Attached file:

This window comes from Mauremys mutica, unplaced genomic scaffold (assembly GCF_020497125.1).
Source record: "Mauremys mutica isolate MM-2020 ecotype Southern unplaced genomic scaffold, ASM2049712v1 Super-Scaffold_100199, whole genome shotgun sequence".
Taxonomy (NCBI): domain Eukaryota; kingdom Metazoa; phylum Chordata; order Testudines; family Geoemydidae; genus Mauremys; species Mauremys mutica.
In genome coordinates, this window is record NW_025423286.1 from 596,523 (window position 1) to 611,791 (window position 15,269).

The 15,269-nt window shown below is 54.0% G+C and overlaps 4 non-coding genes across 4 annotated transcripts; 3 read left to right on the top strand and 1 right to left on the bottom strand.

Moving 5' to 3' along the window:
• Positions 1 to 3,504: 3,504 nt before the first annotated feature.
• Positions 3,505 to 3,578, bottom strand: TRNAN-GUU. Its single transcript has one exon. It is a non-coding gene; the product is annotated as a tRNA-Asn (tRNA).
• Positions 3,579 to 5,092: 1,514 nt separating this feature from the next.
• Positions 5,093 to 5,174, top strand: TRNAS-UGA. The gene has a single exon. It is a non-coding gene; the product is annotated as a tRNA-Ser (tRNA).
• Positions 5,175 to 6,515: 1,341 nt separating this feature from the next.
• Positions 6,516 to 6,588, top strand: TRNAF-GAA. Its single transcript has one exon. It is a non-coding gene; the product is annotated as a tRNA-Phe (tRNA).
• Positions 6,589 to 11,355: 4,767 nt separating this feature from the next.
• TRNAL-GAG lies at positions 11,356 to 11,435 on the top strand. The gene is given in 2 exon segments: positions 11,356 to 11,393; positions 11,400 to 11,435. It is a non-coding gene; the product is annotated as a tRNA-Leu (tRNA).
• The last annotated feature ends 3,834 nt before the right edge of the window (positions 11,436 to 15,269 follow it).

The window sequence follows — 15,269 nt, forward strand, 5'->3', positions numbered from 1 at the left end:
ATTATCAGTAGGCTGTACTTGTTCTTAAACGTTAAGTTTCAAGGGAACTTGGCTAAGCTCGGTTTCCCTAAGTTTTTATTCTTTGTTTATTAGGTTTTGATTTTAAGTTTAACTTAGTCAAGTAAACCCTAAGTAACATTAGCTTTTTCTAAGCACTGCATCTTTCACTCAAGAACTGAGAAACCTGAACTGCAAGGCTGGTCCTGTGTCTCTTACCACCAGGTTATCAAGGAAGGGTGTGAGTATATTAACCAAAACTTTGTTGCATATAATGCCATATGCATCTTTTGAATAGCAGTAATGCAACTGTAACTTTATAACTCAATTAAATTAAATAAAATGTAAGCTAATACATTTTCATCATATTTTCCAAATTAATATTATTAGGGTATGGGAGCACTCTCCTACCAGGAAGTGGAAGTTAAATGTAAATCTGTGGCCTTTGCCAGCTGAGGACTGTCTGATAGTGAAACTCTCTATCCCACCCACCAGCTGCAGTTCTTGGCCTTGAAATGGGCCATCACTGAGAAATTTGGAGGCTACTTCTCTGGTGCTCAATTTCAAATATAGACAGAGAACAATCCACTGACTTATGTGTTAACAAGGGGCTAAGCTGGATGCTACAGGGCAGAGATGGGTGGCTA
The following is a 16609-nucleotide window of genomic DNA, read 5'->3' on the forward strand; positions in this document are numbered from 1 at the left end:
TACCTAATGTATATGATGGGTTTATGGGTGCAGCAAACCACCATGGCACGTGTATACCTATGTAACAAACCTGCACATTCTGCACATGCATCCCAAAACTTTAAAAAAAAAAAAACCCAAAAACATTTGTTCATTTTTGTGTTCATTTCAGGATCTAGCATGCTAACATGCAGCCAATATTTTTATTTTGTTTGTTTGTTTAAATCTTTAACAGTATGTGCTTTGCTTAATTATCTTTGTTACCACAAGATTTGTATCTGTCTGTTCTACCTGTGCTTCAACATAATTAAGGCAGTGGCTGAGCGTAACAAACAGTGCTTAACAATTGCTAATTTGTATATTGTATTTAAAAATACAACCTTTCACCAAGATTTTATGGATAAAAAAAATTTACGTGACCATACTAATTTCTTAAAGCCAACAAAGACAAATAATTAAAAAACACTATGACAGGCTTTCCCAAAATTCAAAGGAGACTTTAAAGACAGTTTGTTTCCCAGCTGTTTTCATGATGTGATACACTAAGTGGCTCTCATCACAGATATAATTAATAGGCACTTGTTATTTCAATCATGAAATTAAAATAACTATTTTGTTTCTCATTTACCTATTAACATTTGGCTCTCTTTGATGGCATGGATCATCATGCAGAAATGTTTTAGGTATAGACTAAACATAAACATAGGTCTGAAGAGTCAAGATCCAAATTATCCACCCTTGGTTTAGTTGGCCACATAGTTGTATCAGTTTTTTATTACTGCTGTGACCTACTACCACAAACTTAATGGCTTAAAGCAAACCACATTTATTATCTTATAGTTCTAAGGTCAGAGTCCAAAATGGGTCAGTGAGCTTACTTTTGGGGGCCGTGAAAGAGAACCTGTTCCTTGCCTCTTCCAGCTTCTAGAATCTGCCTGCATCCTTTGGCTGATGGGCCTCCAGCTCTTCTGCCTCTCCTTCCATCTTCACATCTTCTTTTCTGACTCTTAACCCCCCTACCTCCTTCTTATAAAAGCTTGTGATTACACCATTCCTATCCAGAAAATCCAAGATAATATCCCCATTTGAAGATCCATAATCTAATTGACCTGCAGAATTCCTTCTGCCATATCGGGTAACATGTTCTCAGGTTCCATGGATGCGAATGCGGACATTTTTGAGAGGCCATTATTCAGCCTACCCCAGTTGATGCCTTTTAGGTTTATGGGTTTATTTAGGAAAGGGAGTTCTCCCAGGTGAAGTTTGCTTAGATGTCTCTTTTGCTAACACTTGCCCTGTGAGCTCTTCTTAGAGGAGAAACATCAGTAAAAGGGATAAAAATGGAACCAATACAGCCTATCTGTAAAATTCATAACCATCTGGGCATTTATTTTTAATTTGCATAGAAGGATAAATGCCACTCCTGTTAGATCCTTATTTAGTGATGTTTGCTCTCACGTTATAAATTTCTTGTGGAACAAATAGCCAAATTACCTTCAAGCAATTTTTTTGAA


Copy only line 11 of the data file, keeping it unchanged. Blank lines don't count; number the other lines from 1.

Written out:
• Positions 5,175 to 6,515: 1,341 nt separating this feature from the next.